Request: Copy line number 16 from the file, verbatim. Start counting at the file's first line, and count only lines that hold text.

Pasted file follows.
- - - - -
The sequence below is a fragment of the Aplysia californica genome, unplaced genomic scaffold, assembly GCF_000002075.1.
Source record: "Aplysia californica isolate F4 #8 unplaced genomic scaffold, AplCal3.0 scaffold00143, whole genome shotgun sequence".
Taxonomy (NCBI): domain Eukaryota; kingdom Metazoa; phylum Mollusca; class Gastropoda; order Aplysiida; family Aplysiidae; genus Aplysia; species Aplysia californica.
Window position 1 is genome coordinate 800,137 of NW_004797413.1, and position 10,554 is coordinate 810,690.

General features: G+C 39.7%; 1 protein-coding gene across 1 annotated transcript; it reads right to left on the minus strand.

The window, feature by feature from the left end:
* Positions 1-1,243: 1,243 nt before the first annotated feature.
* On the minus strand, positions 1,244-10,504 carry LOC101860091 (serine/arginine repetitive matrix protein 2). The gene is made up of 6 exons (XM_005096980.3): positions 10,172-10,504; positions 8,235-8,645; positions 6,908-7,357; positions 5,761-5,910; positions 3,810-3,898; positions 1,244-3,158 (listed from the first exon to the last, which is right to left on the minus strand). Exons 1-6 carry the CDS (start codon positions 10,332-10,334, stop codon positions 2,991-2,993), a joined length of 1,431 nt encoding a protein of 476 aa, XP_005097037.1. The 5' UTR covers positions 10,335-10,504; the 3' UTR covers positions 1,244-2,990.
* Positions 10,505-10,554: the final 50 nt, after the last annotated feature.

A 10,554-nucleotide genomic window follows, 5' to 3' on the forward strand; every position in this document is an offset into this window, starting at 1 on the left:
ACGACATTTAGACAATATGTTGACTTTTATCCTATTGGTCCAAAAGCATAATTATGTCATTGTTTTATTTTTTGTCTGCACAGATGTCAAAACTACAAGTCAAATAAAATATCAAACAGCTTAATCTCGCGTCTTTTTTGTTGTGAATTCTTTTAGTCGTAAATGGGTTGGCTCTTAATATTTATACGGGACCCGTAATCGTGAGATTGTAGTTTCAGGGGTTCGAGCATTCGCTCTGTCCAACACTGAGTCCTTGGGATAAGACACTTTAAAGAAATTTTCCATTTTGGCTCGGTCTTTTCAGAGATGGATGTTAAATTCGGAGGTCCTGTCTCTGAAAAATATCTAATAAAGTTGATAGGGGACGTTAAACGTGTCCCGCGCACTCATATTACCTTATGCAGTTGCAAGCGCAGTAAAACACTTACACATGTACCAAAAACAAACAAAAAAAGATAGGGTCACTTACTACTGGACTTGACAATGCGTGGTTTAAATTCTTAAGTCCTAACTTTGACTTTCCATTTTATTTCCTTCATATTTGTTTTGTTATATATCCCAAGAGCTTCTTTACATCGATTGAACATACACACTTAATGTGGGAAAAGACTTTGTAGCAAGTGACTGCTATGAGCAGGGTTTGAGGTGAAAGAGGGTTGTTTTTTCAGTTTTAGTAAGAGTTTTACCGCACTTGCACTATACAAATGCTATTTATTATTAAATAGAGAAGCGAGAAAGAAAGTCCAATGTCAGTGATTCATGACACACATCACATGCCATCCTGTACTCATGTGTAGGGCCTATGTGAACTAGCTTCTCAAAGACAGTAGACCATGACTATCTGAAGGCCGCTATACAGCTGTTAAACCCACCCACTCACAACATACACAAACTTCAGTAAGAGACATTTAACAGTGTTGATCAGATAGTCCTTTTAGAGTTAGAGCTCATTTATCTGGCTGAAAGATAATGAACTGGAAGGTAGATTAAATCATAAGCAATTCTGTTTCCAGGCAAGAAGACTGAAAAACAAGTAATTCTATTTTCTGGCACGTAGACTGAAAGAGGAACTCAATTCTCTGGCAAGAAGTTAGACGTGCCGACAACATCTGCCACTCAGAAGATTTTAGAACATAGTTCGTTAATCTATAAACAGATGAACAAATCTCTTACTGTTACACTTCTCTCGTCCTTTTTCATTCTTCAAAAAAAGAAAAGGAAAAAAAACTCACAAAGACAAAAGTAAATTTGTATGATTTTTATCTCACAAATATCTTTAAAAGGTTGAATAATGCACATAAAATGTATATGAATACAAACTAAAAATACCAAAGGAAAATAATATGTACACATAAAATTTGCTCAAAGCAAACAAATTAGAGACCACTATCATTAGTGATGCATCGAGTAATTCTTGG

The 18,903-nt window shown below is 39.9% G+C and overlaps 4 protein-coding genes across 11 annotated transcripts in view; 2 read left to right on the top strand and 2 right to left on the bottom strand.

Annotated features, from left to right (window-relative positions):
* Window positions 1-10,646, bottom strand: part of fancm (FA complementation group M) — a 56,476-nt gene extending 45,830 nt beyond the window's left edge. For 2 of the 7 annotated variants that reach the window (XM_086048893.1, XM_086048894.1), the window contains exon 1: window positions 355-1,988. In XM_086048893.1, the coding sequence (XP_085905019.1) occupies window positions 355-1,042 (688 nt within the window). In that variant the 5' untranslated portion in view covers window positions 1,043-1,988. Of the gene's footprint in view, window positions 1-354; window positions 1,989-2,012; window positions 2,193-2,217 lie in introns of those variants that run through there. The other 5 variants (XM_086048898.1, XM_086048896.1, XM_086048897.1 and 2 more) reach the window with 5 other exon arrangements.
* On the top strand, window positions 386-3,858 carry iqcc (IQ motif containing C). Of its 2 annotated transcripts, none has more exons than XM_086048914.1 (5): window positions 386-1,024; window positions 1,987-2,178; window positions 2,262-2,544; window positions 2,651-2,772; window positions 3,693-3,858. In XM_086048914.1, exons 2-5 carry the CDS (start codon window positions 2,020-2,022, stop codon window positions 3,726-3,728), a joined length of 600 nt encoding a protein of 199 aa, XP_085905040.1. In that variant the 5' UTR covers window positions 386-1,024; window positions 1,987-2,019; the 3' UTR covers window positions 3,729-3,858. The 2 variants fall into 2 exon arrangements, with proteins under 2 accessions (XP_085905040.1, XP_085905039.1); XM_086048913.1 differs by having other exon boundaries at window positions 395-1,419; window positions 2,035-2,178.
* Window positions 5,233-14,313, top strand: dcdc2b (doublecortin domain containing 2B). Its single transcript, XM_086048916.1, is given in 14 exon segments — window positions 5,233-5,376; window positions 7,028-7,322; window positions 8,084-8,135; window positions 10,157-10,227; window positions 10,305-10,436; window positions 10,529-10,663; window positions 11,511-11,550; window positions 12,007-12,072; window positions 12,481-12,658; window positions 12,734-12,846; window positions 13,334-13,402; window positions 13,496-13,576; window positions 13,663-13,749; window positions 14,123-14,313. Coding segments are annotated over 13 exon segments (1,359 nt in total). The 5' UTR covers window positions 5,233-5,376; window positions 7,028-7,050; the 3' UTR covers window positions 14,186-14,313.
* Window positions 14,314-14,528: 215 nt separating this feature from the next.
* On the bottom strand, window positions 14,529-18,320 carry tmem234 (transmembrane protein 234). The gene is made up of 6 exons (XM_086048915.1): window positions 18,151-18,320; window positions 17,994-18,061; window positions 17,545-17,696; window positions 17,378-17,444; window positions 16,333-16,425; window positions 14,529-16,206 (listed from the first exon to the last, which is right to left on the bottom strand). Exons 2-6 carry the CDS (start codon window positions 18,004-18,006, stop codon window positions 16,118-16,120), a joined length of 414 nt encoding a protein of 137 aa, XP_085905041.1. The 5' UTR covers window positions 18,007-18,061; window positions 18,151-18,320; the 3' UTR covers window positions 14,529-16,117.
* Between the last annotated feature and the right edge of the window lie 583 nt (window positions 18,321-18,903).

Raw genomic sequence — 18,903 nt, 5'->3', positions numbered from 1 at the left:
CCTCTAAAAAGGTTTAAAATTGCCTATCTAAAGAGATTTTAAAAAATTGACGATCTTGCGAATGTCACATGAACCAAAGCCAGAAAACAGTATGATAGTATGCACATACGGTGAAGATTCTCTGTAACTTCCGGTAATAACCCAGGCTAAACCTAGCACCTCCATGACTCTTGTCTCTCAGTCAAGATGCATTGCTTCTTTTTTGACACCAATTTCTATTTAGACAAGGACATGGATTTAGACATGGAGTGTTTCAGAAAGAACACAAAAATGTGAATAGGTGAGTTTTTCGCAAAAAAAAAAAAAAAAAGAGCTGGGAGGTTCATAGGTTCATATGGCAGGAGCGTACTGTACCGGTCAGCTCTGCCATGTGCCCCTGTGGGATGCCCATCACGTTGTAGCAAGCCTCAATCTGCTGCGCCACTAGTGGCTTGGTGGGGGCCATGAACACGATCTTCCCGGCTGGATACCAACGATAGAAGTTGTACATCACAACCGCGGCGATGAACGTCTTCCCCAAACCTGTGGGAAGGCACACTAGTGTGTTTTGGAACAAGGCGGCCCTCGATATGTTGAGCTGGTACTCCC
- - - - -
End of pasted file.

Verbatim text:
* Window positions 5,233-14,313, top strand: dcdc2b (doublecortin domain containing 2B). Its single transcript, XM_086048916.1, is given in 14 exon segments — window positions 5,233-5,376; window positions 7,028-7,322; window positions 8,084-8,135; window positions 10,157-10,227; window positions 10,305-10,436; window positions 10,529-10,663; window positions 11,511-11,550; window positions 12,007-12,072; window positions 12,481-12,658; window positions 12,734-12,846; window positions 13,334-13,402; window positions 13,496-13,576; window positions 13,663-13,749; window positions 14,123-14,313. Coding segments are annotated over 13 exon segments (1,359 nt in total). The 5' UTR covers window positions 5,233-5,376; window positions 7,028-7,050; the 3' UTR covers window positions 14,186-14,313.